Gandhi with his grandniece
Manu, Delhi, 1947 (Photo: Alamy)
The relationship between Gandhi and his grandniece Manu has been a subject of endless curiosity and gossip. The first volume of The Diary of Manu Gandhi: 1943-1944 puts the spotlight on the teenage caretaker of Kasturba who later became the de facto secretary to Gandhi and takes up writing diaries that are authenticated by Gandhi. The second volume would cover 1946 to 1948 when Manu was Gandhi’s constant companion. She was also Gandhi’s partner in his sexual experiments. Edited excerpts from the Introduction to the first volume by acclaimed scholar Tridip Suhrud, who has edited and translated the diaries from Gujarati:
WITH MANU’S decision not to be a partner in the yajna, the practice of sleeping in the bed stopped, but not Gandhi’s quest to attain truth. As his loneliness became deeper, Gandhi realized that the only true test of his truth, his ahimsa, his brahmacharya, his observance of the eleven Ashram vows would be the manner of his death and his own conduct at the moment. The yajna he felt had brought him nearer to God and truth. On 29 April 1947 he told Manu, ‘I am surrounded by exaggeration and untruth. In spite of my search, I do not know where truth lies.
But I do feel that I have come nearer to God and truth… I have successfully practised the eleven vows undertaken by me. This is the culmination of my striving for the last sixty years… In this yajna I got a glimpse of the ideal of truth and purity for which I have been aspiring. And you have fully contributed towards it.’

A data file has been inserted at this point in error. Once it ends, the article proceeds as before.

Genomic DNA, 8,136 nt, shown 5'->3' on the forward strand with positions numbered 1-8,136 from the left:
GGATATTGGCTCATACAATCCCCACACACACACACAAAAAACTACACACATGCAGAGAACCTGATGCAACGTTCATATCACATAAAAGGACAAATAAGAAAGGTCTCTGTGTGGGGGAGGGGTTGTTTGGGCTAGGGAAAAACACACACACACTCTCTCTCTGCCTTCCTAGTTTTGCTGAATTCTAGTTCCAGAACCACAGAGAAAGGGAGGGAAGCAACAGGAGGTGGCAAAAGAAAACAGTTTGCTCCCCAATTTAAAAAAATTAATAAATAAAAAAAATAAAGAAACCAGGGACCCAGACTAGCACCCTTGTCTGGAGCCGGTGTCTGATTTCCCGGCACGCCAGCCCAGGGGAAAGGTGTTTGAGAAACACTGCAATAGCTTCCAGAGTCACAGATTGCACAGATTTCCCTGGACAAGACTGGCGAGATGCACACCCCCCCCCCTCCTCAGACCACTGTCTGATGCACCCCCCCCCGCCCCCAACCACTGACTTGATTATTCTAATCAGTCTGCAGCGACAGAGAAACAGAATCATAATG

He believed that their purity—their, not only his—would allow for atonement of sins of others. ‘As against the sins of crores of men, perfect purity of even two persons will certainly have an effect. Yes, there is this, that these two persons will be severely tested.’
Manu’s ill-health, which was later diagnosed as appendicitis and intestinal tuberculosis, made Gandhi realize that he had again been found wanting in his devotion to Ramanama. If Rama were enshrined in his heart in such a way that even recitation of the name became unnecessary, Manu would be free from ailment. In a letter he shared his agony. ‘Her health would improve to the extent she and I are able to enshrine Ramanama in our hearts. This girl is my partner in this yajna. I have not a shadow of doubt that whatever her thought, word and deed, they are bound to interact on my actions and the purity or impurity of my thought, word and deed will have a bearing on her actions. Therefore, the more sincere I am in reciting the Ramanama the greater will be her improvement.’ To Dr BC Ray he wrote in similar vein: ‘After all I have made her my partner in this yajna. If Ramanama is firmly rooted in my heart, this girl should be free from ailment.’